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Lydia Banerjee on the 2019 Watch List

As we settle into the daily routine of work life after the peace and goodwill of Christmas it is perhaps worth reminding ourselves about some of the issues and cases to look out for in the coming year.  Not to worry I am not going to crystal ball gaze into a post-brexit future, there wouldn’t be room for the caveats required.  Instead, I will focus on five cases which are already in motion and anticipate their next steps.  So, we consider, legal professional privilege, pay for shared parental leave, worker status and earning in your sleep, enjoy.

X v Y Ltd [2018] UKEAT/0261/17   

2018 saw the EAT decision in X v Y Ltd which Daniel Tatton-Brown QC wrote about at the time.  You can see his overview of the case here.  The EAT held that where legal advice is given for the purpose of effecting ‘iniquity’ it is not privileged and can be relied upon, on the facts of the case, to demonstrate that a redundancy selection was discriminatory.  The case has been appealed to the Court of Appeal and will be of interest to all of us involved in the giving of legal advice.   The public interest and public policy considerations in maintaining privilege in advice will need to be weighed against the seriousness of the iniquity in question.  How the Court of Appeal decide to balance these interests will no doubt be a key decision in the coming year.  The hearing has been set for 31 October 2019.

Capita Customer Management Ltd v Ali [2018] IRLR 586, EAT and Hextall v Chief Constable of Leicestershire Police [2018] IRLR 605, EAT

2018 also saw decisions in the EAT about parental leave pay.  Ali concerned a father seeking to take shared parental leave to allow his wife, suffering from post-natal depression, to return to work.  Mr Ali’s employer offered 14 weeks full pay for maternity leave but only 2 weeks full pay for paternity leave, the remainder of Mr Ali’s leave would be paid at the statutory minimum.  Mr Ali’s claim for direct sex discrimination was successful in the ET but the EAT over turned it focussing on the choice of comparator.  The case is being appealed to the Court of Appeal.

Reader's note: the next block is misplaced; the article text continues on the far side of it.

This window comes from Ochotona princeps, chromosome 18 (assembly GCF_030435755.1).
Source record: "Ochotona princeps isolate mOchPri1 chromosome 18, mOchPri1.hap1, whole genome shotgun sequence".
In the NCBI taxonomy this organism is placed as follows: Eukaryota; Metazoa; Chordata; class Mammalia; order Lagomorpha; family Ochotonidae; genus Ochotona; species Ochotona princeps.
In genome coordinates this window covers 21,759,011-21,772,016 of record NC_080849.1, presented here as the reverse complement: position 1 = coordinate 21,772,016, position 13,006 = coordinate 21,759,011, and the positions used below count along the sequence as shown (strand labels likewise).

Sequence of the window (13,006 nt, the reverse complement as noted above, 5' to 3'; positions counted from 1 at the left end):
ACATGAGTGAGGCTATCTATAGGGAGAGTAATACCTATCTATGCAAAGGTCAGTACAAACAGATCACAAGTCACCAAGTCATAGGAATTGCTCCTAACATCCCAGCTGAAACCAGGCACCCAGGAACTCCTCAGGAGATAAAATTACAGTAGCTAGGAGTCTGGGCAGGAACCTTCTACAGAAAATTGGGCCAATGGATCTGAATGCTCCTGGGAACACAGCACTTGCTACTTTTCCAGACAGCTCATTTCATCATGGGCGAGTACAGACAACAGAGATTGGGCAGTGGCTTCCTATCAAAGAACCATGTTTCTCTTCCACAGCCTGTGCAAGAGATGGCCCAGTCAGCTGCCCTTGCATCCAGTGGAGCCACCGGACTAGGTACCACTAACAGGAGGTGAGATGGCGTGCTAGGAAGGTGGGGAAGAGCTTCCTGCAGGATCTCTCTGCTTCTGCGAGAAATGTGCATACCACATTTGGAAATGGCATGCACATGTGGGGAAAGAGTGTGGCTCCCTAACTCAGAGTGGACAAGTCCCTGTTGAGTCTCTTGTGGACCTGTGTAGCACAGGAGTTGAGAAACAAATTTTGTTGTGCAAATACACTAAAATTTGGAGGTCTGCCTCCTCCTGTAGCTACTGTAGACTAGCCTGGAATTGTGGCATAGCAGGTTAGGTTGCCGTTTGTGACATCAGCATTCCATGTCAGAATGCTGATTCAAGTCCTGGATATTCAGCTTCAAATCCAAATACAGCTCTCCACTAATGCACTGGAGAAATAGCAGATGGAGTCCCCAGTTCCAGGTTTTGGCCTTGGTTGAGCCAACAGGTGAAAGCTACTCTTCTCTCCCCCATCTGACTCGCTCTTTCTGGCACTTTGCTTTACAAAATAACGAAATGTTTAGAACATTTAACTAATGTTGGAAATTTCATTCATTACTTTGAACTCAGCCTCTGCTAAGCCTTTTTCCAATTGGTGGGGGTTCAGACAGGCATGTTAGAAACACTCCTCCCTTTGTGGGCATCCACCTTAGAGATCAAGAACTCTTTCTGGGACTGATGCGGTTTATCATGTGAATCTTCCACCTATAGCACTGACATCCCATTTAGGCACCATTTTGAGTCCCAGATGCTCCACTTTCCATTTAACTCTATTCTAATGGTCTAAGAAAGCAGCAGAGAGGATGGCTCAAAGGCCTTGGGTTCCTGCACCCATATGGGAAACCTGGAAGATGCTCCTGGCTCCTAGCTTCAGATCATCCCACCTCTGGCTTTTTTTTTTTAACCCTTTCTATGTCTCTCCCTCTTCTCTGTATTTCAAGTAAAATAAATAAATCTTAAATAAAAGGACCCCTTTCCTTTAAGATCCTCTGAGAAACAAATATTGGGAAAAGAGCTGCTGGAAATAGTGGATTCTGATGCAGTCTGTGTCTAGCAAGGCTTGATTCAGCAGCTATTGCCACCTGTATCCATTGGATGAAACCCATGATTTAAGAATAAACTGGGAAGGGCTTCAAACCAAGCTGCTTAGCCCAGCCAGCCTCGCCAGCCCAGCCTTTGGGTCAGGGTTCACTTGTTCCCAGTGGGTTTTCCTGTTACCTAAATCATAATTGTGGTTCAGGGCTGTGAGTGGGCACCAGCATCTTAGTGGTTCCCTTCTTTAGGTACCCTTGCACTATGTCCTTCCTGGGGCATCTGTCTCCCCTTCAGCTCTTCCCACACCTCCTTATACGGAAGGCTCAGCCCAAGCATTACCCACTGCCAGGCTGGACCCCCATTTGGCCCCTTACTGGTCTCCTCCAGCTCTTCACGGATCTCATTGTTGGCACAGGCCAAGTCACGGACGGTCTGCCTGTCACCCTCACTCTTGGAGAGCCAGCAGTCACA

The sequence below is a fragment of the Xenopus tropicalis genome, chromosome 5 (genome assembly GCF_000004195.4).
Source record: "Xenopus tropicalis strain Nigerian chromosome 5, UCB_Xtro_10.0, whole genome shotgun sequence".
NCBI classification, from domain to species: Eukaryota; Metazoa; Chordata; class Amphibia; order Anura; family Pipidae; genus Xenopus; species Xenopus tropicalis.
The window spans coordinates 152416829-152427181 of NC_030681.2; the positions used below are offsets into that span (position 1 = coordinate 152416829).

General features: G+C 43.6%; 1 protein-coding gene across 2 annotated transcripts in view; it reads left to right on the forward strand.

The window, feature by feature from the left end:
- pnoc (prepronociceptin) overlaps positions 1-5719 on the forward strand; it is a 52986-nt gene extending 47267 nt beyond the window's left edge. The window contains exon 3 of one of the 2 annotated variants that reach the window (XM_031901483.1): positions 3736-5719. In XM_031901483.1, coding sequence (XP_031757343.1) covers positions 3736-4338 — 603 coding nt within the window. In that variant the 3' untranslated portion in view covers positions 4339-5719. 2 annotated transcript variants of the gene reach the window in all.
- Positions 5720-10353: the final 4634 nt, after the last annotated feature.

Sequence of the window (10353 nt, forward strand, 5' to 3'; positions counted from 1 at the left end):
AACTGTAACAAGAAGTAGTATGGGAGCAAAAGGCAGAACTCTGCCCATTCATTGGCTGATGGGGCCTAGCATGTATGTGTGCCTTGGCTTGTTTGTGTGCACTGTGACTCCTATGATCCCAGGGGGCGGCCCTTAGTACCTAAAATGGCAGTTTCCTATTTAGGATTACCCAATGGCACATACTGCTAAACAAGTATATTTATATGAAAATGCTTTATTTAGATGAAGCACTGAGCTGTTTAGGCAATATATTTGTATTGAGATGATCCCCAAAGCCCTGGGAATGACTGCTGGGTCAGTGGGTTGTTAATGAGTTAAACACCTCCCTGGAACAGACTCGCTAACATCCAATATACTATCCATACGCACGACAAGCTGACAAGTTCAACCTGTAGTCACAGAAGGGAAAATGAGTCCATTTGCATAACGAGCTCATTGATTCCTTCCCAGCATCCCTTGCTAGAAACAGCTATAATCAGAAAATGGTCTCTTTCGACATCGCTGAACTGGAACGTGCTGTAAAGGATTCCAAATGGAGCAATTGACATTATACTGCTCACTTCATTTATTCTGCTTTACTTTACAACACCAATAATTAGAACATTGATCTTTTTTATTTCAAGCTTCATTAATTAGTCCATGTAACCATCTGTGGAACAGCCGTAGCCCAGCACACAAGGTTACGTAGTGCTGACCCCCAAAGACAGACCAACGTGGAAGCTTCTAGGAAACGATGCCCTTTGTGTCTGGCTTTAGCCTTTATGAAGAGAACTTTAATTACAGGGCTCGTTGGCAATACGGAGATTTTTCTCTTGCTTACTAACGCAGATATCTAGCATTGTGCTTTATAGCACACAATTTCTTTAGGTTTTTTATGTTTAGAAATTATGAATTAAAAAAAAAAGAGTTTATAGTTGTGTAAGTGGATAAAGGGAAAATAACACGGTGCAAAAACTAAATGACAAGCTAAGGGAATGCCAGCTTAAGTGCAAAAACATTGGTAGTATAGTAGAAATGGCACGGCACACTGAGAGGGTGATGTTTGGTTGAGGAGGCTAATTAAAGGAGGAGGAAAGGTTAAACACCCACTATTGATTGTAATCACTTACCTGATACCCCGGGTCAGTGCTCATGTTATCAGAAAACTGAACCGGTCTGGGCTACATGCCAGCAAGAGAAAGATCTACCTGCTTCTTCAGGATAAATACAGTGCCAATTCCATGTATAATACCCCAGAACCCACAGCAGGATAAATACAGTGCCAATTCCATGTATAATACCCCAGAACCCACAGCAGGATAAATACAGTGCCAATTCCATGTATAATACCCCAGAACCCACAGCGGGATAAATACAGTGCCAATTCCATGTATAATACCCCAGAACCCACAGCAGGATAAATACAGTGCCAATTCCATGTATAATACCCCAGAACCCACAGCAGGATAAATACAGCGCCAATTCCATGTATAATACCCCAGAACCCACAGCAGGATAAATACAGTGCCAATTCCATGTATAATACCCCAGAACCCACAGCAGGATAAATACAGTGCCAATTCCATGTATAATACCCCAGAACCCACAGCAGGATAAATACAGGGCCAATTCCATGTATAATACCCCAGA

In Hextall the question was whether a similar policy amounted to indirect discrimination.  The EAT considered that the wrong pool had been considered and remitted the matter back to the Tribunal.

The differential treatment of parents taking leave is bound to be an issue for the coming year.  There is an argument that the suppression of pay for men taking shared parental leave undermines the very purpose of introducing shared parental leave.  Rather than enabling families to determine for themselves the best division of childcare men are discouraged from taking the leave because of the low pay rate and women are therefore under pressure to take the leave and adopt the primary carer role.

The two cases will be heard together in the Court of Appeal on 1 May 2019.

Aslam and Ors v Uber BV and others [2018] EWCA Civ 2748 CA

The worker status cases continued through the courts in 2018 with Uber receiving their Court of Appeal decision on 19 December 2018.  The Court of Appeal agreed with the EAT and the Tribunal that the drivers are workers entitling them to national minimum wage, paid annual leave etc.  The Court of Appeal has granted permission to appeal to the Supreme Court, a hearing date is yet to be set.

Royal Mencap Society v Tomlinson-Blake; Shannon v Rampersad and another (t/a Clifton House Residential Home) [2018] IRLR 932 CA 

In July 2017 the Court of Appeal concluded that workers completing a ‘sleep in’ shift did not, contrary to the findings below, need to be paid the national minimum wage for the shift but only for those parts of the shift when they are required to be awake for the purposes of working.  The case has significant ramifications in the care sector but also in many other sectors where workers are ‘on call’ through a night shift.  Unison lodged an appeal on behalf of the individuals and the Supreme Court is expected to consider it in the coming year.

Finally, of particular personal interest is the Tribunal decision in the case of Jess Varnish v British Cycling and UK Sport.  The decision is expected this month and whichever way it goes it will kick start the worker status debate for 2019.

Wishing you all a wonderful year and looking forward to seeing how these and other cases develop.

Article written by Lydia Banerjee.

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